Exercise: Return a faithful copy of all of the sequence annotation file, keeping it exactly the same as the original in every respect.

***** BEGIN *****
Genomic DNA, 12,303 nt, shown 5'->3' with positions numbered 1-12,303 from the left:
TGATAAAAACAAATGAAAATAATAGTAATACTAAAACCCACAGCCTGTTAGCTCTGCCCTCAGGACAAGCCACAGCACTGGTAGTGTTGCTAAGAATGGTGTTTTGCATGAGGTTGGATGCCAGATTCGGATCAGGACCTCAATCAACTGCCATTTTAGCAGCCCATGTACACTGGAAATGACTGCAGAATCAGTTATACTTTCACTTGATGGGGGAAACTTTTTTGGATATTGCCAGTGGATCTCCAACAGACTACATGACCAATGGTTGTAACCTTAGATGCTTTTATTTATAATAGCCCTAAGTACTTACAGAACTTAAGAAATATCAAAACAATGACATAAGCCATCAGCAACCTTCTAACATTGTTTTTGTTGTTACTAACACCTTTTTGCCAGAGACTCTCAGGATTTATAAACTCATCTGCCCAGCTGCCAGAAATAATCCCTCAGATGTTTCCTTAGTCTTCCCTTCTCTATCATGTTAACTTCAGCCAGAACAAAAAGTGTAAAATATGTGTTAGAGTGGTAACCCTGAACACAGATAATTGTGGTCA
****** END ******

Genomic DNA, 12,303 nt, shown 5'->3' with positions numbered 1-12,303 from the left:
TGATAAAAACAAATGAAAATAATAGTAATACTAAAACCCACAGCCTGTTAGCTCTGCCCTCAGGACAAGCCACAGCACTGGTAGTGTTGCTAAGAATGGTGTTTTGCATGAGGTTGGATGCCAGATTCGGATCAGGACCTCAATCAACTGCCATTTTAGCAGCCCATGTACACTGGAAATGACTGCAGAATCAGTTATACTTTCACTTGATGGGGGAAACTTTTTTGGATATTGCCAGTGGATCTCCAACAGACTACATGACCAATGGTTGTAACCTTAGATGCTTTTATTTATAATAGCCCTAAGTACTTACAGAACTTAAGAAATATCAAAACAATGACATAAGCCATCAGCAACCTTCTAACATTGTTTTTGTTGTTACTAACACCTTTTTGCCAGAGACTCTCAGGATTTATAAACTCATCTGCCCAGCTGCCAGAAATAATCCCTCAGATGTTTCCTTAGTCTTCCCTTCTCTATCATGTTAACTTCAGCCAGAACAAAAAGTGTAAAATATGTGTTAGAGTGGTAACCCTGAACACAGATAATTGTGGTCA